A situation today raised another pertinent factor - the need to maintain high expectations. A request to drop to an easier class via the AEIO was turned around with a reminder that assistance was available (and had been organised at the start of the year) but was not being used. The student walked away happy being able to discuss their concerns, negotiate a better situation and we maintain a student university bound. The downside is that I find these type of discussions rather time consuming, taxing and draining.

The final factor to raise today is the common avoidance of indigenous students to conflict. I had to double check with the AEIO afterwards to ensure that this wasn't one of the cases where student says yes and means no. He assured me that this was not the case and we can verify this when the student comes to the arranged tutoring.

All in all not a bad day..

Tuesday, July 22, 2008

Successful Indigenous/Aboriginal Education

A worrying trend is seeing high performing indigenous students in year 9/10 fall away in year 11/12. The success of students that buck the trend seems highly dependent on the contribution of a few people in schools.

Firstly the AEIO is one link in the chain. This is the person that has had the perseverence to keep the kids coming to school. They discover and solve issues on a regular basis and to be successful are firmly entrenched in their communities.

The follow the dream programme and their coordinators do a great job in lifting students to a level where university is a potential option. I've seen students, many that have been given up on, be brought 'back online' multiple times and crawl toward some form of success in year 12.

Individual teachers are such an influence on these students lives. Many of these students feel persecuted in the classroom by students and teachers. A good teacher can redirect some of this insecurity into the student seeing the consequences of their own negative behaviour and the same teachers also investigates any ongoing social issues themselves. And when I say good teachers, I mean great teachers, as these teachers are giving life changing assistance and it's not something just anyone can do. I say that with confidence as I'm pretty useless at it, despite best of intentions on many occassions.

Student support and integration are key components. Successful students can be persecuted by their own, leading to dumbing down their ability and overacting behavioual problems. Student integration into non-indigenous social groups can help break the helplessness cycle. Great student indigenous role models especially in year 10,11,12 prove to be so important. They show that success can be achieved, it's ok to work hard and quite possibly fun/cool too!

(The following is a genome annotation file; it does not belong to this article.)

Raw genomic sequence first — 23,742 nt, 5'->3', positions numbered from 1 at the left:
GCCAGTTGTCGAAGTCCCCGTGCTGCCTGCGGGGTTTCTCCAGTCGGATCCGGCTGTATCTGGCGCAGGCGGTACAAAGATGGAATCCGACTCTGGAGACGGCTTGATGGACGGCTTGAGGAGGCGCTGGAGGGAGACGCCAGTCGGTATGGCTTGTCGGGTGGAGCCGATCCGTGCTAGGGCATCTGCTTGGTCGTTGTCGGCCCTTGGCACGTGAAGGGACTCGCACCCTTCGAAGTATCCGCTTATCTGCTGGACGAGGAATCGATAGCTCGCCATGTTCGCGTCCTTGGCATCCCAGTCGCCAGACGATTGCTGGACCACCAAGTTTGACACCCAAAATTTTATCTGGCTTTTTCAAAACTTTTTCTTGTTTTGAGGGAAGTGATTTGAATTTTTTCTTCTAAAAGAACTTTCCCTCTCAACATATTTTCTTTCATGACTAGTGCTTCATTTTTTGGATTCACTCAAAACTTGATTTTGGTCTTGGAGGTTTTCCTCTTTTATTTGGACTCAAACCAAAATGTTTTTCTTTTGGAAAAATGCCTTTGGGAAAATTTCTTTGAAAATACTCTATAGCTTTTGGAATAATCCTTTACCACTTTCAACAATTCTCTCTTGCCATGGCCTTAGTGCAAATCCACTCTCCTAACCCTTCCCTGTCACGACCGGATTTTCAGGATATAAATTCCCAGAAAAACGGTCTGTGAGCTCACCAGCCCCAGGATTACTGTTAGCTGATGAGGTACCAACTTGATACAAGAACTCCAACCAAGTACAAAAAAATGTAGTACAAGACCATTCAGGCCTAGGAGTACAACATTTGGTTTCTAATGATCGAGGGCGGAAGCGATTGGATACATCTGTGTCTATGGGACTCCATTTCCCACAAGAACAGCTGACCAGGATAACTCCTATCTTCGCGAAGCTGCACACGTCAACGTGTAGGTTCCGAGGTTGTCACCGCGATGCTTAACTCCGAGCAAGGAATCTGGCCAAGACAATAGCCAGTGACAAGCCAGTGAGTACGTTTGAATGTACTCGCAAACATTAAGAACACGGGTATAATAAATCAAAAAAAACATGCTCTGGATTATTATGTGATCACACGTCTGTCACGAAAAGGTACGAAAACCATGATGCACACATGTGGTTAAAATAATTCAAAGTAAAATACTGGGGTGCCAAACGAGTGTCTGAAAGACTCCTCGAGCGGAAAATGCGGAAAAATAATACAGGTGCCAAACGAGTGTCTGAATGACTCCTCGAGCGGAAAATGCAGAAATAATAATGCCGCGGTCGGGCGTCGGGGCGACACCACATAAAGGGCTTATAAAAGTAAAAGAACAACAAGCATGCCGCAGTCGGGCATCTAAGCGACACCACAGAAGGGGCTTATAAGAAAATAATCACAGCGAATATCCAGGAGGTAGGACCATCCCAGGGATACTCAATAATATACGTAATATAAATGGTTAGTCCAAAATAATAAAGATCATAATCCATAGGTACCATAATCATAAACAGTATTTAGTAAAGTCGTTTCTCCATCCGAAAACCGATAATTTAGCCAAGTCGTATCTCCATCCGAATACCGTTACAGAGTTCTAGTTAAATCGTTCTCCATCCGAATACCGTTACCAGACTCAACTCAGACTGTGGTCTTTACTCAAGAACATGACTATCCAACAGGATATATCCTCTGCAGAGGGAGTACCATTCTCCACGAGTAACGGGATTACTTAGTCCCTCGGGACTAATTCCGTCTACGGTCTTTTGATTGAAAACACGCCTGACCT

Administration is often the missing link as they are often seen as the punitive rather than supporting source. The punitive support is essential as there are many lower performing students that require that punitive backbone to underpin their positive behaviour. The other half of the equation is the ability of administration to assist teachers, programme coordinators, students and AEIO's to promote ongoing student success.

Sunday, July 20, 2008

Failure as a path to success

I'm sorry, I don't understand how you can expect to succeed without experiencing failure. Students must fail from time to time to maintain motivation. Striving for excellence is a lifelong ambition and true excellence is something that's highly unlikely we will reach often.

I'm guilty sometimes of molly coddling my students and I have a great member of staff that says no.. make the test harder.. push them further. The test results come back and they've averaged 25%.. but they know what they needed to learn, we can review the content and give them a second go at it. They can analyse what they could have done better.. We can empower them to self evaluate and re-examine their work and study habits. They can make new connections and realise that resilience is a desirable commodity.

.. and they can feel the exultation of getting something that they thought impossible.

To me that is what learning and mathematics is all about.